All this is comic and cute. But Lolabelle’s status as Anderson’s muse, or alter ego, or wise companion who reveals the true workings of the world to her, becomes most telling in a moment when dog and mistress have fled the frenzy of New York, just after 9/11, for a Californian retreat. They’re walking in the hills when Lolabelle starts looking nervously at the sky, from which hawks suddenly swoop, mistaking her for a rabbit or some other manageable-sized prey. It strikes Anderson that in New York, people have suddenly started doing the same: for the first time, they have sensed the possibility of danger from above. People have abruptly, irreversibly formed a connection with animals’ experience of the world: “It would be that way from now on. We had passed through a door and we’d never be going back.”

The associative drift of Anderson’s thought—passing from one subject to another, then another, before perhaps returning to the first—and the way she sometimes overtly forms connections between seemingly unrelated topics, or interprets one topic in terms of another, all of this yields insights in a way that reminded me both of the discursive style of W.G. Sebald and of the incongruous juxtapositions of Robert Lepage. Sometimes Anderson makes her parallels explicit, though that doesn’t make them any less suggestive: commenting on the public safety bomb-awareness ads issued by Homeland Security, Anderson reads the slogan “If You See Something, Say Something” as illustrating Ludwig Wittgenstein’s insight that nothing exists unless it can be brought into being by language. It’s only “saying it” that makes “seeing it” possible.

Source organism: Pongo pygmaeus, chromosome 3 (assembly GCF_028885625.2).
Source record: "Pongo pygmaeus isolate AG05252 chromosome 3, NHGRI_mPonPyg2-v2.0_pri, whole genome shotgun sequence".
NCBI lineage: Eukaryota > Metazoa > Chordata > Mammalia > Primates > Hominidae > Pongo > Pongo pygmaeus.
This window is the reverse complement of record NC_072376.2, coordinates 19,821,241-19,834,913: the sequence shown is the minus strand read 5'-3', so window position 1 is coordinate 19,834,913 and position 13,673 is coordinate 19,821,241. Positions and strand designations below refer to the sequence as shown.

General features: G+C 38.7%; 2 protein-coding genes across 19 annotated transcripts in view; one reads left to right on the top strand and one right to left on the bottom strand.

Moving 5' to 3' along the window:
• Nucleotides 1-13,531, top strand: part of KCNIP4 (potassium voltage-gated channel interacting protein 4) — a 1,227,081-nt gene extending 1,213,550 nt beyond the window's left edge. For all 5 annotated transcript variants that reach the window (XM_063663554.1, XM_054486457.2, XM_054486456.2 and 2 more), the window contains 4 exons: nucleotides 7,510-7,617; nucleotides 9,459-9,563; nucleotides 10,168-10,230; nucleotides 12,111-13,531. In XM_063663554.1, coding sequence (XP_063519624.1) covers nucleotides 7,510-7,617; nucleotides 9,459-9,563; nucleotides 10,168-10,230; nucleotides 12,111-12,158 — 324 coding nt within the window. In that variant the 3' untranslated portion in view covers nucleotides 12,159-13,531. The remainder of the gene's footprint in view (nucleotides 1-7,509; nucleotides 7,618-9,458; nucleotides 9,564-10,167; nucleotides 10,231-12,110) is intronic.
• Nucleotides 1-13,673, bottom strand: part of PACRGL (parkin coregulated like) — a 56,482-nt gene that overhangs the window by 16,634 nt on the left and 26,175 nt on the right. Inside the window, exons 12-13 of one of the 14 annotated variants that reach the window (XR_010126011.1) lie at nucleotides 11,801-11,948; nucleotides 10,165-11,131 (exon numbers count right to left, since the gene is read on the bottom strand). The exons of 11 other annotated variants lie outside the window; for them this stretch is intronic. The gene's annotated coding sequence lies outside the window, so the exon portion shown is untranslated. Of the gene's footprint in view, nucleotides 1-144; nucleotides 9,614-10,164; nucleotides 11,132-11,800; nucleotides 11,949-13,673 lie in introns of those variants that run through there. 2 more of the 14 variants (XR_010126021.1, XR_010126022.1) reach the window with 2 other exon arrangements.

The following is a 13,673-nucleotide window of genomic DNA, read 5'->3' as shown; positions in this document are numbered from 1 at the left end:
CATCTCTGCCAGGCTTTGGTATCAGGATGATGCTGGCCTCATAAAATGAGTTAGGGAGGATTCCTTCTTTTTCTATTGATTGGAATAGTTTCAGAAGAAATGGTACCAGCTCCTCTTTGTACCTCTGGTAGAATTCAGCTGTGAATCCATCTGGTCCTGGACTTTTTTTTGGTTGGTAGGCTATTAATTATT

Heart of a Dog worries at its diverse themes like a dog running around streets, sniffing at one find before trotting along to investigate another. Hence, often without any lingering, the film takes in the Iron Mountain data storage facility for corporate documents, Anderson’s speculative daydreaming as a child (“What if the sky froze? What then? Say—are we perhaps made of glass?”), the function of dream and its relation to theories of cot death, and the phenomenon of phosphenes, those patterns of dots and lines that forever flicker over your eyes like “some sort of eternal plotless avant-garde movie—or screensavers… so your brain won’t fall asleep.”

Heart of a Dog